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Impalations

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phlebas

PRIMUS POENUS
Staff member
Someone was asking about Bor?
 

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gjpain

Magistrate
3 impaled women.

Scene from a French TV movie: „L'histoire en marche (1985–1986) - Le serment“

https://www.imdb.com/title/tt0378047/

Does anyone have the whole movie?
Well, I am looking the full movie (to buy or download) for many years, if anyone knows where I can find it I would really appreciate.

Does anyone here has actually watched the complete movie? is there anything more except this few scenes?
 

MARTYR

Assistant executioner

RECTAL IMPALEMENT EXECUTION​

This mode of execution comes from the Orient. A Neo-Assyrian relief from the 7th century BC depicts the impalement of Judean prisoners.
It was in frequent use in Turkey, especially after the 15th century AD. A historically accurate description of an impalement in the then Turkish province of Bosnia ca. 1570 was given by the Nobel-prize winning author Ivo Andric in his novel The Bridge on the Drina:[1]
[There] was an oak stake about eight feet long, pointed as was necessary and tipped with iron, quite thin and sharp, and all well greased with lard. On the scaffolding were the blocks between which the stake would be embedded and nailed, a wooden mallet for the impalement, ropes and everything else that was needed. […] Without another word the peasant lay down as he had been ordered, face downward. The gipsies approached and the first bound his hands behind his back; then they attached a cord to each of his legs, around the ankles. Then they pulled outwards and to the side, stretching his legs wide apart. Meanwhile Merdzan [the executioner] placed the stake on two small wooden chocks so that it pointed between the peasant’s legs. Then he took from his belt a short broad knife, knelt beside the stretched-out man and leant over him to cut away the cloth of his trousers and to widen the opening through which the stake would enter the body. […] As soon as he had finished, [Merdžan] leapt up, took the wooden mallet and with slow measured blows began to strike the lower blunt end of the stake. Between each two blows he would stop for a moment and look first at the body in the stake was penetrating and then at the two gipsies, reminding them to pull slowly and evenly. The body of the peasant, spread-eagled, writhed convulsively; at each blow of the mallet his spine twisted and bent, but the cords pulled at it and kept it straight. […] At every second blow [Merdžan] went over to the stretched-out body and leant over it to see whether the stake was going in the right direction and when he had satisfied himself that it had not touched any of the more important internal organs, he returned and went on with his work.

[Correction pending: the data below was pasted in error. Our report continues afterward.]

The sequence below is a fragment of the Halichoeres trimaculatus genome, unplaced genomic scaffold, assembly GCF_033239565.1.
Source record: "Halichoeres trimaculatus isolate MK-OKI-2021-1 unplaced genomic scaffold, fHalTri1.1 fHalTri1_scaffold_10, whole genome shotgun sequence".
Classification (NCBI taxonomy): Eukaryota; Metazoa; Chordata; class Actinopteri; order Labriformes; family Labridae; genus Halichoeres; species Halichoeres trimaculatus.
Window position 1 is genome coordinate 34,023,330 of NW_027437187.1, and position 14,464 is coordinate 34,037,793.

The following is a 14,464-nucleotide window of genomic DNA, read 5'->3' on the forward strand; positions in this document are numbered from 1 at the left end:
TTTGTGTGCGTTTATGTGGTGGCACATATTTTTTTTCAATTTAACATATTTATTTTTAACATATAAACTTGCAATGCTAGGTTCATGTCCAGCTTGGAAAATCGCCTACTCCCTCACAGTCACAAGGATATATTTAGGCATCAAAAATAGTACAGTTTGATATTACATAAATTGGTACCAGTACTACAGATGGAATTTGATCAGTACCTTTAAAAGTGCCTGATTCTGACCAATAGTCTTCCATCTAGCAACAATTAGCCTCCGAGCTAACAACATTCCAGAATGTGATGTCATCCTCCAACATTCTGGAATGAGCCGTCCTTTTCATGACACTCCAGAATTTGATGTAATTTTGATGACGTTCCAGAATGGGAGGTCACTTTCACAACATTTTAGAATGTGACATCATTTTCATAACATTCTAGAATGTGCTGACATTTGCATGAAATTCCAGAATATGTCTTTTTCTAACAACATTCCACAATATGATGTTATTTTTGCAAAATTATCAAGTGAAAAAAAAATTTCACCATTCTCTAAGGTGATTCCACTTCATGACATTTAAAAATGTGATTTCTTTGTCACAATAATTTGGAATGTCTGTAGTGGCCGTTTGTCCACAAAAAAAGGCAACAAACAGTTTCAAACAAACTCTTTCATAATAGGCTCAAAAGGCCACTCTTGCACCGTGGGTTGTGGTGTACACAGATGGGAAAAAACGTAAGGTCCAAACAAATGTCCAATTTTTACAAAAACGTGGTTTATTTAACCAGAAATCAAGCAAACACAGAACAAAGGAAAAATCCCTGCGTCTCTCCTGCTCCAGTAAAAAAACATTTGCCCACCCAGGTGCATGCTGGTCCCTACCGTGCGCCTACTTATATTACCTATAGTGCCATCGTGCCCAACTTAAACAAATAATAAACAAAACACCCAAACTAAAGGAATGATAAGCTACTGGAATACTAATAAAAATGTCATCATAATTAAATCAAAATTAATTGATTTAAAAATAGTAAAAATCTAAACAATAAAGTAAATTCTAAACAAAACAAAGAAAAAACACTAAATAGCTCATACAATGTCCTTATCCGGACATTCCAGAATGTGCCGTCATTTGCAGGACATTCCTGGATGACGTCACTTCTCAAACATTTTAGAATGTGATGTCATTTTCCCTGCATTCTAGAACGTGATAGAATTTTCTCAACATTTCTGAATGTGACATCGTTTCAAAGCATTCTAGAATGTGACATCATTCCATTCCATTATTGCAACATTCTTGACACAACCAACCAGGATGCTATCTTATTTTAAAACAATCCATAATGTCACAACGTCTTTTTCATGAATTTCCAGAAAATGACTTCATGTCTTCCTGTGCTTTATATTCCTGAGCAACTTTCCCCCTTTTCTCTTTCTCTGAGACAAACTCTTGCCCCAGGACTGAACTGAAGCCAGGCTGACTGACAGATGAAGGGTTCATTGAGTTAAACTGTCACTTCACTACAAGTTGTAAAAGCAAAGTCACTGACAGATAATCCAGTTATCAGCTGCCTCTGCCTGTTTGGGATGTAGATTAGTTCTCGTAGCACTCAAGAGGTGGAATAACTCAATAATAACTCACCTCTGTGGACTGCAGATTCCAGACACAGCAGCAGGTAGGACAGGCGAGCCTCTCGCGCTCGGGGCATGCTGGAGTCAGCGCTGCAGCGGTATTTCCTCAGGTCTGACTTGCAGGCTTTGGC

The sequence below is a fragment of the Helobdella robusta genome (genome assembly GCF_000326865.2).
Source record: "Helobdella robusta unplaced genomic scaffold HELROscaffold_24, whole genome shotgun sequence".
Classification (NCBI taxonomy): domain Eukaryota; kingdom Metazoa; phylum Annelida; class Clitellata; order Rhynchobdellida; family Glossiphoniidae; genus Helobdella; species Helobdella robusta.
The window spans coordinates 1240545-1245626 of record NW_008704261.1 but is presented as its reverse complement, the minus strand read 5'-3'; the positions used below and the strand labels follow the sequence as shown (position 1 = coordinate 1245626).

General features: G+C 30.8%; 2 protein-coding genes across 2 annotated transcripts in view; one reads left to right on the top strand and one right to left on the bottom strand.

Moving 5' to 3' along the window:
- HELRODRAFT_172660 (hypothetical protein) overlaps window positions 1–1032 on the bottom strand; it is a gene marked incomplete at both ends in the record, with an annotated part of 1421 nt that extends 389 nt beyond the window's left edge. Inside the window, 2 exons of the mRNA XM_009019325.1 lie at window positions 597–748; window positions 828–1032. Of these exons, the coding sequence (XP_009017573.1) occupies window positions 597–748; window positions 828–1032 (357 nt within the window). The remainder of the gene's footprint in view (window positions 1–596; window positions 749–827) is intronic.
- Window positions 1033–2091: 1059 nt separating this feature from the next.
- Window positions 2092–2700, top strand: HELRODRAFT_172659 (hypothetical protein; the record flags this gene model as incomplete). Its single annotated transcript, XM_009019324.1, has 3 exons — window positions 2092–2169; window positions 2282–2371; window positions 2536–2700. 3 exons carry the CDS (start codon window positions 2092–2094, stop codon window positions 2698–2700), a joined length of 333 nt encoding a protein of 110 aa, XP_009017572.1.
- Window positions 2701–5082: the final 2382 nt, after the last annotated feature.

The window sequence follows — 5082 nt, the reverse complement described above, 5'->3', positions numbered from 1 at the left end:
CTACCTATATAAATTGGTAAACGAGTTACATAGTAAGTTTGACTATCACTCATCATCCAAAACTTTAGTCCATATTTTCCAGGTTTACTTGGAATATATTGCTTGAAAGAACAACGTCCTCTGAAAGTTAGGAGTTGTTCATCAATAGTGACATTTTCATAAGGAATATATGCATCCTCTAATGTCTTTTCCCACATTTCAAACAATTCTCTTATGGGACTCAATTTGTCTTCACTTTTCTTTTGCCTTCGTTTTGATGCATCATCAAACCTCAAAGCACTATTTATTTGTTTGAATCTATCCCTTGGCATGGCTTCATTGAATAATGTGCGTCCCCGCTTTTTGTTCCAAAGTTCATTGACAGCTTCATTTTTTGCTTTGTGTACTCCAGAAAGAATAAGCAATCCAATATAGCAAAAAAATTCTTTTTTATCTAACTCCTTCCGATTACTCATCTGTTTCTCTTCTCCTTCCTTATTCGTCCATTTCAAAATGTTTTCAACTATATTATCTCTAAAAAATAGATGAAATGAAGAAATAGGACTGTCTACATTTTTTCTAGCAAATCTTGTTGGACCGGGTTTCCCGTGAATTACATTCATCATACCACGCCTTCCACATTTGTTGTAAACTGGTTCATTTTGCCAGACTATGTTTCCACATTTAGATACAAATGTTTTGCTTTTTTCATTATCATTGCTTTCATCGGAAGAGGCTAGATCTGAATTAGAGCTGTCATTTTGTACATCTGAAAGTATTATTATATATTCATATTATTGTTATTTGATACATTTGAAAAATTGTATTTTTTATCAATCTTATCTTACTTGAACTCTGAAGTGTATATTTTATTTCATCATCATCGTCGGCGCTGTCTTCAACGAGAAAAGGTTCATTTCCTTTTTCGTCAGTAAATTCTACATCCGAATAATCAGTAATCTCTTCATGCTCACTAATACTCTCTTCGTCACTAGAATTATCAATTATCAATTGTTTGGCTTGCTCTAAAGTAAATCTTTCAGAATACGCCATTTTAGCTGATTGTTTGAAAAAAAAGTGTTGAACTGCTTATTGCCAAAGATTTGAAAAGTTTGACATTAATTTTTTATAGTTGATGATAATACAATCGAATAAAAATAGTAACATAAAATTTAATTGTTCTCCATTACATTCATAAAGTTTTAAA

For a moment the hammering ceased. Merdžan now saw that close to the right shoulder muscles the skin was stretched and swollen. He went forward quickly and cut the swollen place with two crossed cuts. Pale blood flowed out, at first slowly and then faster and faster. Two or three more blows, light and careful, and the iron-shod point of the stake began to break through at the place where he had cut. He struck a few more times until the point of the stake reached level with the right ear. The man was impaled on the stake as a lamb on the spit, only the tip did not come through the mouth but in the back and had not seriously damaged the intestines, the heart or the lungs. Then Merdzan threw down the mallet and came nearer. He looked at the unmoving body, avoiding the blood which poured out of the places where the stake had entered and had come out again and was gathering in little pools on the planks. The two gipsies turned the stiffened body on its back and began to bind the legs to the foot of the stake. Meanwhile Merdžan looked to see if the man were still alive and carefully examined the face that had suddenly become swollen, wider and larger. […] Since the man could no longer control some of his facial muscles the face looked like a mask. But the heart beat heavily and the lungs worked with short, quickened breath. The two gipsies began to lift him up like a sheep on a spit. Merdžan shouted to them to take care and not shake the body; he himself went to help them. Then they embedded the lower, thicker end of the stake between two beams and fixed it there with huge nails […].
The English traveller Peter Mundy, who witnessed an impalement in Istanbul in 1620, made a drawing depicting it, as well as certain other punishments used in Turkey at the time.[2] Impalement is shown at the centre of the painting. The punishment shown below is beating on the soles of the feet, known as falaqa, and above is the punishment by çengel.
 
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